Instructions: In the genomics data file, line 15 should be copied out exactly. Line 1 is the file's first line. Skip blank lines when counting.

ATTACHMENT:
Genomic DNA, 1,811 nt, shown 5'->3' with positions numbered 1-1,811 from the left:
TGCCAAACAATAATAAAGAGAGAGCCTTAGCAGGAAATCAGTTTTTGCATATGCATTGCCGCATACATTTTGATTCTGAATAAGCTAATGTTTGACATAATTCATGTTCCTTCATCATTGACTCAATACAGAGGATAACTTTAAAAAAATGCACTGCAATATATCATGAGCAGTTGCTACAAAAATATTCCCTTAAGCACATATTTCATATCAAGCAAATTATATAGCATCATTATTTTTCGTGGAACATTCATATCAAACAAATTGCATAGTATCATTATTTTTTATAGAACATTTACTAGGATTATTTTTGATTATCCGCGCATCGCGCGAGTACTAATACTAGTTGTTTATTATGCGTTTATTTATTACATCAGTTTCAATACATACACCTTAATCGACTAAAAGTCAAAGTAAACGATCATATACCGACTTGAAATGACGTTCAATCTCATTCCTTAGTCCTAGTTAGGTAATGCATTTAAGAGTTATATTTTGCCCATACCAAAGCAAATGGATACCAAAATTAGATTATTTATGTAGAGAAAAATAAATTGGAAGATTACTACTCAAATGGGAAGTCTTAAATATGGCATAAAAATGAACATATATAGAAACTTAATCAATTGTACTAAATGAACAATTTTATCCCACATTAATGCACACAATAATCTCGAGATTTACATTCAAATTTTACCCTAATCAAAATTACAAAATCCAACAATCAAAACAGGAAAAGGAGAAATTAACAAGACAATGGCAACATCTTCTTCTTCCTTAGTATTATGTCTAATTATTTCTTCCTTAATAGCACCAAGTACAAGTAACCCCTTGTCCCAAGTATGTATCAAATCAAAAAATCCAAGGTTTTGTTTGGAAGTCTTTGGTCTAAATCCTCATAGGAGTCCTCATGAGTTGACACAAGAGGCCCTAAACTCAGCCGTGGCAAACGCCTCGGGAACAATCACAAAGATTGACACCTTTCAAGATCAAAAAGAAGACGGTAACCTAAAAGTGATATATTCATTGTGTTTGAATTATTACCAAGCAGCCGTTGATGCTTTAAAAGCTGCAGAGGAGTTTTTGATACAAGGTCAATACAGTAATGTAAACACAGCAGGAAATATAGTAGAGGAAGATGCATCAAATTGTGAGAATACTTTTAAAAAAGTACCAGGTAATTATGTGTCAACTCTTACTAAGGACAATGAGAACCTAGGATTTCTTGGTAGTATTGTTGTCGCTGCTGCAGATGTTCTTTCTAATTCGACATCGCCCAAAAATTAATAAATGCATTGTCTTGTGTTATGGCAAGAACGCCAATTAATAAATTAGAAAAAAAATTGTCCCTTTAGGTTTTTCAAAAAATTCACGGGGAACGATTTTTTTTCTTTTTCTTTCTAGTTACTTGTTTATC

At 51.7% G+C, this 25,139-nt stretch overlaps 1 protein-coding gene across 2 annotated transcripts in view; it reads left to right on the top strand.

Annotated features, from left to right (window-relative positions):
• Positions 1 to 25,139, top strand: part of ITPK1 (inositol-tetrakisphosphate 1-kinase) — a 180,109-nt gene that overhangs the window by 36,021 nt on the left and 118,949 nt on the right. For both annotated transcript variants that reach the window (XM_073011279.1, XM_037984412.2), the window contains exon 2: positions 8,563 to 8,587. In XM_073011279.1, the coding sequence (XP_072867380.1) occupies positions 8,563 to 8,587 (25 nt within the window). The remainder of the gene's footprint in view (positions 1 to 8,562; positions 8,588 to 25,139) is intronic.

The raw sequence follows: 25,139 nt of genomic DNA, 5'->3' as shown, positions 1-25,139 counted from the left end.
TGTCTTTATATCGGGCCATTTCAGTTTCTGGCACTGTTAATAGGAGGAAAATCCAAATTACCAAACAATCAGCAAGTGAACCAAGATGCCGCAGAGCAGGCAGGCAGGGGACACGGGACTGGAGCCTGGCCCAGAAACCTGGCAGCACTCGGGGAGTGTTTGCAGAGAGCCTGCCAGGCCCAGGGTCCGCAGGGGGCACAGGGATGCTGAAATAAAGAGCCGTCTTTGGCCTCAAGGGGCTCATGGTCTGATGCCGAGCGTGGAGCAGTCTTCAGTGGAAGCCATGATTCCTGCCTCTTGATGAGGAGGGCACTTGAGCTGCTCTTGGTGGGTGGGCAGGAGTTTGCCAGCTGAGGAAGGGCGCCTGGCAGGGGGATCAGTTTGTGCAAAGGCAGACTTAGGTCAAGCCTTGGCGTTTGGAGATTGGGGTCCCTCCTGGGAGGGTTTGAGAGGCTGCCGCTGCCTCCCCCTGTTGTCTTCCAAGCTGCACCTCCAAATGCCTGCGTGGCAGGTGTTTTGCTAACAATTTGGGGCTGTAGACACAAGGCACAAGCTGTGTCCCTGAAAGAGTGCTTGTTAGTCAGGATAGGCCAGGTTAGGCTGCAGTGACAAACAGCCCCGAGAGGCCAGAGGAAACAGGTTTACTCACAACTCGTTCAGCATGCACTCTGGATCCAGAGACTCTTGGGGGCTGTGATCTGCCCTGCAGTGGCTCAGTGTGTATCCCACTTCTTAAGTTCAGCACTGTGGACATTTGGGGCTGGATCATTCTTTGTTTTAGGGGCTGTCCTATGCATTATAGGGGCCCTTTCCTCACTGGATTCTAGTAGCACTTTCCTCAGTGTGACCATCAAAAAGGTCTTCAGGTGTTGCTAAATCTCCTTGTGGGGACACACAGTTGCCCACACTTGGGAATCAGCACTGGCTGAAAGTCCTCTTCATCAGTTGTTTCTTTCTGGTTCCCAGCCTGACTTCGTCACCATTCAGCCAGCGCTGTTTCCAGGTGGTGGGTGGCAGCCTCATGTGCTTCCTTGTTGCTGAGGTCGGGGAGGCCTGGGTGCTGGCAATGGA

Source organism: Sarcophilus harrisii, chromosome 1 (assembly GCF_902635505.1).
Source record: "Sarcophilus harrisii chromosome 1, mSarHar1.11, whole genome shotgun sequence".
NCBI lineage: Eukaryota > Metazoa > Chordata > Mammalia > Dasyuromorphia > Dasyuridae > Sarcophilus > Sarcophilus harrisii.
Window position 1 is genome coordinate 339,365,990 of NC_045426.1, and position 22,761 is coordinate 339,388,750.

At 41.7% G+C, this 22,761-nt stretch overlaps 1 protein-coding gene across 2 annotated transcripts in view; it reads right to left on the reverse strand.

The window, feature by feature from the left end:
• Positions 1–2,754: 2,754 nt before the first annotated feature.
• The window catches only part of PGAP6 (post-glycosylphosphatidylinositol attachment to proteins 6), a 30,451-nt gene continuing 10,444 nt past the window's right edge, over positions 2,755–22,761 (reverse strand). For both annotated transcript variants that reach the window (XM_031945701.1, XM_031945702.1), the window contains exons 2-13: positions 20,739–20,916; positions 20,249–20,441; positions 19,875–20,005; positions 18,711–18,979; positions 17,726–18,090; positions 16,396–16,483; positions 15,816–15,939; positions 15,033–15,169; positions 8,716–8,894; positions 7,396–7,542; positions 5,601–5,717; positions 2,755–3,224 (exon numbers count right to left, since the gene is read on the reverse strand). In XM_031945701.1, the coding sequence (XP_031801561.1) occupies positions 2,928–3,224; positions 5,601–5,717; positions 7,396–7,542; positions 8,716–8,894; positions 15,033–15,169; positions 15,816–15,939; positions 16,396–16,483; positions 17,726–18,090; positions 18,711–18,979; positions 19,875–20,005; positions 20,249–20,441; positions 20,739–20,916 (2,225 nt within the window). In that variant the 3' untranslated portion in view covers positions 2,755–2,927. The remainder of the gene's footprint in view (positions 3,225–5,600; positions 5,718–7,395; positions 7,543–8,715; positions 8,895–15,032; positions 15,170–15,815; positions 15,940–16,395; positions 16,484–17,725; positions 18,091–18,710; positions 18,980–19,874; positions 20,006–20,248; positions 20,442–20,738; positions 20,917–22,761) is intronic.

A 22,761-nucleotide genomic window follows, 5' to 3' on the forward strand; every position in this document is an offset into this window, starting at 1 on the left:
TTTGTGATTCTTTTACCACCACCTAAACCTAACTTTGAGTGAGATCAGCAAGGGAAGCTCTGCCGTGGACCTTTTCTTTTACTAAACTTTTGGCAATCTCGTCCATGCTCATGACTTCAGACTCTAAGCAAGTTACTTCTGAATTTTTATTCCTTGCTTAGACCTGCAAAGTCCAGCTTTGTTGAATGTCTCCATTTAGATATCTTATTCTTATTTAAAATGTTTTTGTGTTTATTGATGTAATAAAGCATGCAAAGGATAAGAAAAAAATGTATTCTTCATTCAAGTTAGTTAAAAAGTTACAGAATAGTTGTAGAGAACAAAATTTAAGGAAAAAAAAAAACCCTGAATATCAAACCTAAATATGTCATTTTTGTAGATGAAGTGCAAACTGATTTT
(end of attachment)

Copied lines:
• The window catches only part of PGAP6 (post-glycosylphosphatidylinositol attachment to proteins 6), a 30,451-nt gene continuing 10,444 nt past the window's right edge, over positions 2,755–22,761 (reverse strand). For both annotated transcript variants that reach the window (XM_031945701.1, XM_031945702.1), the window contains exons 2-13: positions 20,739–20,916; positions 20,249–20,441; positions 19,875–20,005; positions 18,711–18,979; positions 17,726–18,090; positions 16,396–16,483; positions 15,816–15,939; positions 15,033–15,169; positions 8,716–8,894; positions 7,396–7,542; positions 5,601–5,717; positions 2,755–3,224 (exon numbers count right to left, since the gene is read on the reverse strand). In XM_031945701.1, the coding sequence (XP_031801561.1) occupies positions 2,928–3,224; positions 5,601–5,717; positions 7,396–7,542; positions 8,716–8,894; positions 15,033–15,169; positions 15,816–15,939; positions 16,396–16,483; positions 17,726–18,090; positions 18,711–18,979; positions 19,875–20,005; positions 20,249–20,441; positions 20,739–20,916 (2,225 nt within the window). In that variant the 3' untranslated portion in view covers positions 2,755–2,927. The remainder of the gene's footprint in view (positions 3,225–5,600; positions 5,718–7,395; positions 7,543–8,715; positions 8,895–15,032; positions 15,170–15,815; positions 15,940–16,395; positions 16,484–17,725; positions 18,091–18,710; positions 18,980–19,874; positions 20,006–20,248; positions 20,442–20,738; positions 20,917–22,761) is intronic.